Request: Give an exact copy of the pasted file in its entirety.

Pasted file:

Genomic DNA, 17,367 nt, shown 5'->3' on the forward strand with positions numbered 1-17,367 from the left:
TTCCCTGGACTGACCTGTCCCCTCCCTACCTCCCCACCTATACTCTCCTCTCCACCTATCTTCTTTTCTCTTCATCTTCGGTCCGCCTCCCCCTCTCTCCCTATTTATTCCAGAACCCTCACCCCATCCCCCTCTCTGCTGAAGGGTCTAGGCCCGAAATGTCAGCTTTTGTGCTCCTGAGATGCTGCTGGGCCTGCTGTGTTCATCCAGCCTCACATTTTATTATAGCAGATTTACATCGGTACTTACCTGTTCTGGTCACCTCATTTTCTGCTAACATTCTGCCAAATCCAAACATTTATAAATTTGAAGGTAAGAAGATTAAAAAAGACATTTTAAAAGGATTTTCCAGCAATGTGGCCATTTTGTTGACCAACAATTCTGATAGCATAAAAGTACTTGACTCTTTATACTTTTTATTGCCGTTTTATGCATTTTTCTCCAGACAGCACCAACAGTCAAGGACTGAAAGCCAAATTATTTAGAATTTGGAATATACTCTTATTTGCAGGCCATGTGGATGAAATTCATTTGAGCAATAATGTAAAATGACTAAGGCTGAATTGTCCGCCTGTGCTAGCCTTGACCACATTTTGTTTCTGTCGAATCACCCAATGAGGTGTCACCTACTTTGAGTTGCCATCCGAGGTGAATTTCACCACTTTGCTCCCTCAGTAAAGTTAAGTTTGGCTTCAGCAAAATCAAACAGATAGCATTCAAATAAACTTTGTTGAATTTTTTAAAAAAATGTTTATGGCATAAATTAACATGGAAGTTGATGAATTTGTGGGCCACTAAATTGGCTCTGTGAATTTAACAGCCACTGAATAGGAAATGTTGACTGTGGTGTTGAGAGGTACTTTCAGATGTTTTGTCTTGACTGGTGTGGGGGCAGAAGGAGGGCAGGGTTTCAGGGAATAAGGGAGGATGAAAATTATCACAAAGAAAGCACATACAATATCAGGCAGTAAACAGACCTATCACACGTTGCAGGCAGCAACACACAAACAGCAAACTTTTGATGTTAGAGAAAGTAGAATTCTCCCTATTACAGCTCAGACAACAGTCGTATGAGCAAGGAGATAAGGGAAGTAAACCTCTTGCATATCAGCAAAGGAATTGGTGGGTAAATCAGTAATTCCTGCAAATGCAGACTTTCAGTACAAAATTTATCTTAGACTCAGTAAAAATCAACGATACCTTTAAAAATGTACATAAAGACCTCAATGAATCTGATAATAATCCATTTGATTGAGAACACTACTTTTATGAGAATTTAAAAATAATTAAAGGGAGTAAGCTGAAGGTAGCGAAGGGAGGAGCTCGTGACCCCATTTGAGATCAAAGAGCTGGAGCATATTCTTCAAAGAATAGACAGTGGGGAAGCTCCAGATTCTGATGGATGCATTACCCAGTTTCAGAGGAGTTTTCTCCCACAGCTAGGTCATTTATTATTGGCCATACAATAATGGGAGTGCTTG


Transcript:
Genomic DNA, 17,367 nt, shown 5'->3' on the forward strand with positions numbered 1-17,367 from the left:
TTCCCTGGACTGACCTGTCCCCTCCCTACCTCCCCACCTATACTCTCCTCTCCACCTATCTTCTTTTCTCTTCATCTTCGGTCCGCCTCCCCCTCTCTCCCTATTTATTCCAGAACCCTCACCCCATCCCCCTCTCTGCTGAAGGGTCTAGGCCCGAAATGTCAGCTTTTGTGCTCCTGAGATGCTGCTGGGCCTGCTGTGTTCATCCAGCCTCACATTTTATTATAGCAGATTTACATCGGTACTTACCTGTTCTGGTCACCTCATTTTCTGCTAACATTCTGCCAAATCCAAACATTTATAAATTTGAAGGTAAGAAGATTAAAAAAGACATTTTAAAAGGATTTTCCAGCAATGTGGCCATTTTGTTGACCAACAATTCTGATAGCATAAAAGTACTTGACTCTTTATACTTTTTATTGCCGTTTTATGCATTTTTCTCCAGACAGCACCAACAGTCAAGGACTGAAAGCCAAATTATTTAGAATTTGGAATATACTCTTATTTGCAGGCCATGTGGATGAAATTCATTTGAGCAATAATGTAAAATGACTAAGGCTGAATTGTCCGCCTGTGCTAGCCTTGACCACATTTTGTTTCTGTCGAATCACCCAATGAGGTGTCACCTACTTTGAGTTGCCATCCGAGGTGAATTTCACCACTTTGCTCCCTCAGTAAAGTTAAGTTTGGCTTCAGCAAAATCAAACAGATAGCATTCAAATAAACTTTGTTGAATTTTTTAAAAAAATGTTTATGGCATAAATTAACATGGAAGTTGATGAATTTGTGGGCCACTAAATTGGCTCTGTGAATTTAACAGCCACTGAATAGGAAATGTTGACTGTGGTGTTGAGAGGTACTTTCAGATGTTTTGTCTTGACTGGTGTGGGGGCAGAAGGAGGGCAGGGTTTCAGGGAATAAGGGAGGATGAAAATTATCACAAAGAAAGCACATACAATATCAGGCAGTAAACAGACCTATCACACGTTGCAGGCAGCAACACACAAACAGCAAACTTTTGATGTTAGAGAAAGTAGAATTCTCCCTATTACAGCTCAGACAACAGTCGTATGAGCAAGGAGATAAGGGAAGTAAACCTCTTGCATATCAGCAAAGGAATTGGTGGGTAAATCAGTAATTCCTGCAAATGCAGACTTTCAGTACAAAATTTATCTTAGACTCAGTAAAAATCAACGATACCTTTAAAAATGTACATAAAGACCTCAATGAATCTGATAATAATCCATTTGATTGAGAACACTACTTTTATGAGAATTTAAAAATAATTAAAGGGAGTAAGCTGAAGGTAGCGAAGGGAGGAGCTCGTGACCCCATTTGAGATCAAAGAGCTGGAGCATATTCTTCAAAGAATAGACAGTGGGGAAGCTCCAGATTCTGATGGATGCATTACCCAGTTTCAGAGGAGTTTTCTCCCACAGCTAGGTCATTTATTATTGGCCATACAATAATGGGAGTGCTTG